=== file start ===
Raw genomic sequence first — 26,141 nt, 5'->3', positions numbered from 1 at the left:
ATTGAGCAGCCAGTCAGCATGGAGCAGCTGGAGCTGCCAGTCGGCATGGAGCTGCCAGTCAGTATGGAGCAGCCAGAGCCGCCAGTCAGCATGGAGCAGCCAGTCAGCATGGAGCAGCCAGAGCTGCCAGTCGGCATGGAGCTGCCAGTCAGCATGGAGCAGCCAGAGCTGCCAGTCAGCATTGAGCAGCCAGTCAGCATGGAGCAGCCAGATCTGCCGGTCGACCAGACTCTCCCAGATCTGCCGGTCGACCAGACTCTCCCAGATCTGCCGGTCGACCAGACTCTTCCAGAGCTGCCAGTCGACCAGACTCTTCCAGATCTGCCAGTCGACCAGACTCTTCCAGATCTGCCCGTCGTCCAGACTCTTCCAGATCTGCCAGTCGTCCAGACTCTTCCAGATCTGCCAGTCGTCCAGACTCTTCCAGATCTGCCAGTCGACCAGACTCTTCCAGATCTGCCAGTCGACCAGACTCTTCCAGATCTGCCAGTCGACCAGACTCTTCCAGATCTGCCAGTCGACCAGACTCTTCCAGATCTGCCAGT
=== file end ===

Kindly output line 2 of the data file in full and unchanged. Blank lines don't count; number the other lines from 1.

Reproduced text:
ATTGAGCAGCCAGTCAGCATGGAGCAGCTGGAGCTGCCAGTCGGCATGGAGCTGCCAGTCAGTATGGAGCAGCCAGAGCCGCCAGTCAGCATGGAGCAGCCAGTCAGCATGGAGCAGCCAGAGCTGCCAGTCGGCATGGAGCTGCCAGTCAGCATGGAGCAGCCAGAGCTGCCAGTCAGCATTGAGCAGCCAGTCAGCATGGAGCAGCCAGATCTGCCGGTCGACCAGACTCTCCCAGATCTGCCGGTCGACCAGACTCTCCCAGATCTGCCGGTCGACCAGACTCTTCCAGAGCTGCCAGTCGACCAGACTCTTCCAGATCTGCCAGTCGACCAGACTCTTCCAGATCTGCCCGTCGTCCAGACTCTTCCAGATCTGCCAGTCGTCCAGACTCTTCCAGATCTGCCAGTCGTCCAGACTCTTCCAGATCTGCCAGTCGACCAGACTCTTCCAGATCTGCCAGTCGACCAGACTCTTCCAGATCTGCCAGTCGACCAGACTCTTCCAGATCTGCCAGTCGACCAGACTCTTCCAGATCTGCCAGT